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Late 19th Century Austria Currency

 
 
Reply Sun 22 Jul, 2012 02:09 am
Would a newspaper pay a writer with a check in 1870 in a larger Austrian city?
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Type: Question • Score: 2 • Views: 4,047 • Replies: 33
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Lustig Andrei
 
  1  
Reply Sun 22 Jul, 2012 12:06 pm
@jdickstein,
I'm not sure how common the practice was but there is no reason why it could not have been done. The use of checks in place of hard currency goes back to at least the early 19th Century. There are references to the practice in the 1830s and 1840s.
Walter Hinteler
 
  2  
Reply Sun 22 Jul, 2012 12:24 pm
@Lustig Andrei,
Lustig Andrei wrote:
There are references to the practice in the 1830s and 1840s.
But certainly not for Austria! Until the late 19th century, checks were very uncommon in Austria (and Germany). [And not used now since more than 20 years.] The first laws regulating businesses with checks were written about 1910.

So I'm rather sure that a writer would have got his Gulden in cash, paper money or coins.
0 Replies
 
ehBeth
 
  1  
Reply Sun 22 Jul, 2012 12:30 pm
@jdickstein,
http://en.wikipedia.org/wiki/Cheque
0 Replies
 
CalamityJane
 
  2  
Reply Sun 22 Jul, 2012 12:47 pm
@jdickstein,
Most definitely they did. Cheque writing in a more common fashion started in the Netherlands in the 17th century and was adopted by England shortly thereafter. After Napoleon was defeated in 1815, other European nations adopted the concept of cheque writing.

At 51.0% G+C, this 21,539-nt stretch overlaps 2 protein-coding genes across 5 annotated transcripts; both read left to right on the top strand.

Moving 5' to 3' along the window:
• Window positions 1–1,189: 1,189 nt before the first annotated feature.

Walter Hinteler
 
  1  
Reply Sun 22 Jul, 2012 01:00 pm
@CalamityJane,
I still doubt it.

Checks were first and only used from about 1850 in (the German state) Hamburg. After 1871, a Berlin bank became the second to start businesses with checks. (Source: Die Entstehung des Scheckgesetzes vom 11. März 1908)

Besides some general statements (like "check businesses didn't start in Germany and Austria before the end of the 19th century" in an 'Enzyclodia des Geldwesens'), I can't find a source specially about Austria.
ehBeth
 
  1  
Reply Sun 22 Jul, 2012 01:41 pm
@Walter Hinteler,
Seems odd that Germany and Austria would be so backward, but of course you know best.
Walter Hinteler
 
  1  
Reply Sun 22 Jul, 2012 01:46 pm
@ehBeth,
I suppose that's one of the reasons that checks never were popular here and are literally unknown to most since decades. (Hamburg was an exceptional case because of its strong business relations to England.)
0 Replies
 
joefromchicago
 
  1  
Reply Sun 22 Jul, 2012 01:53 pm
In my experience, Austrians still don't use checks. They use what's called a Zahlschein, which is something like a money order.

In the nineteenth century, I doubt that many people in the US were getting paid by check, let alone in Austria. The typical procedure for hourly employees was to get paid every week in cash. I imagine a journalist who was getting paid by the article (or column inch or word or whatever) would get paid in cash as well, although it might not be weekly.

EDIT: so, in other words, I agree with Walter.
Lustig Andrei
 
  2  
Reply Sun 22 Jul, 2012 02:02 pm
@joefromchicago,
joefromchicago wrote:
In the nineteenth century, I doubt that many people in the US were getting paid by check


See Edgar Allen Poe's "A Purloined Letter," first published ca. 1842. At the end of this classic short story the protagonist, Dupin, is paid by check. (Now, granted the story is set in Paris, not Austria. Poe, however, was writing in the USA, indicating that, at the least, he had a passing familiarity with the practice of being paid by check.)
joefromchicago
 
  2  
Reply Sun 22 Jul, 2012 02:16 pm
@Lustig Andrei,